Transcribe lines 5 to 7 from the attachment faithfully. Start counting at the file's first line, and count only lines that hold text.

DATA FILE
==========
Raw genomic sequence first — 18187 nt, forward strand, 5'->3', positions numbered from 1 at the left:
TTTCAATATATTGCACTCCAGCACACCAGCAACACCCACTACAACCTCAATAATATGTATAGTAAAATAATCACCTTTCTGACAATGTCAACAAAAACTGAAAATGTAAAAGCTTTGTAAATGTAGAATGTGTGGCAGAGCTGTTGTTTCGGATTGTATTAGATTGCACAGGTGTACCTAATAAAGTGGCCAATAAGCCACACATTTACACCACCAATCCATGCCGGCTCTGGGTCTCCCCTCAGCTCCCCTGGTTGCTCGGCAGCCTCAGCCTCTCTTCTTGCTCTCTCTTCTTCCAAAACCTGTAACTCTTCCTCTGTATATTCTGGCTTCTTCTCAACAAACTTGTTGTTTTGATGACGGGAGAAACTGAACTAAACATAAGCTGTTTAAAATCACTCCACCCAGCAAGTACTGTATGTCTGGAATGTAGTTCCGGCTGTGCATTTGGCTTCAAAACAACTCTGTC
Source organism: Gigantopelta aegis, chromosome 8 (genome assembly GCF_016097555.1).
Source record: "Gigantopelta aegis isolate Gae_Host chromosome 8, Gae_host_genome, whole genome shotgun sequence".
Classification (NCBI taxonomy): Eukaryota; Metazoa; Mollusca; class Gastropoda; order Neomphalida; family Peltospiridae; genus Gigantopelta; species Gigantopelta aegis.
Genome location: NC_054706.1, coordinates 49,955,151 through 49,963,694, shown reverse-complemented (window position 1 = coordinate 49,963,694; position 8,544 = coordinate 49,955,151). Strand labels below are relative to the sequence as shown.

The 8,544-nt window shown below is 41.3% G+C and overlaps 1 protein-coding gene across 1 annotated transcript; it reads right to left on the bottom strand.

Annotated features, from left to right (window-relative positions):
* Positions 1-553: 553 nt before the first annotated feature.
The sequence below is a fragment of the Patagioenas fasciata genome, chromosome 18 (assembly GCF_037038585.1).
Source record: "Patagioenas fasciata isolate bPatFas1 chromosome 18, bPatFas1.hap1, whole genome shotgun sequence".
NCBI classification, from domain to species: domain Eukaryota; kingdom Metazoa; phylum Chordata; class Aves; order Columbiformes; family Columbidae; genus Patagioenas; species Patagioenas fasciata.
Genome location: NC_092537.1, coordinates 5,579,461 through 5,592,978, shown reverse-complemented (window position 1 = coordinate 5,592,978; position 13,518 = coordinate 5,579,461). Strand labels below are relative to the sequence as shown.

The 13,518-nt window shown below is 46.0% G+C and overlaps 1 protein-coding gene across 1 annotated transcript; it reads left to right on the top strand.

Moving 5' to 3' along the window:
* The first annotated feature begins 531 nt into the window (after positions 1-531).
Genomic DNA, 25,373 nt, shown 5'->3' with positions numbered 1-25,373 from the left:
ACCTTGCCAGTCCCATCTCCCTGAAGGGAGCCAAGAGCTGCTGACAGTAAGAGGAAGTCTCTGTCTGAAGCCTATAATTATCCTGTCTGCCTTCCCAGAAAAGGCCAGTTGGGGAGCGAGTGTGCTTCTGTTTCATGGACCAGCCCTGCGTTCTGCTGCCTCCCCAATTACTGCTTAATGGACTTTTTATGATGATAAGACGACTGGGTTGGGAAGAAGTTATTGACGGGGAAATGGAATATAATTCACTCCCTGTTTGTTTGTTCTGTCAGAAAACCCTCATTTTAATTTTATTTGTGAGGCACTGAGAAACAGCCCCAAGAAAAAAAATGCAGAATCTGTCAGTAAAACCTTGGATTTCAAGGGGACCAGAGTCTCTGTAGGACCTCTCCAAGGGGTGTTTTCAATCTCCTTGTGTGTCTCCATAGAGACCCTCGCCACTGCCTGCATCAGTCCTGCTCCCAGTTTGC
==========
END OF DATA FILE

Classification (NCBI taxonomy): Eukaryota; Metazoa; Mollusca; class Gastropoda; order Neomphalida; family Peltospiridae; genus Gigantopelta; species Gigantopelta aegis.
Genome location: NC_054706.1, coordinates 49,955,151 through 49,963,694, shown reverse-complemented (window position 1 = coordinate 49,963,694; position 8,544 = coordinate 49,955,151). Strand labels below are relative to the sequence as shown.

The 8,544-nt window shown below is 41.3% G+C and overlaps 1 protein-coding gene across 1 annotated transcript; it reads right to left on the bottom strand.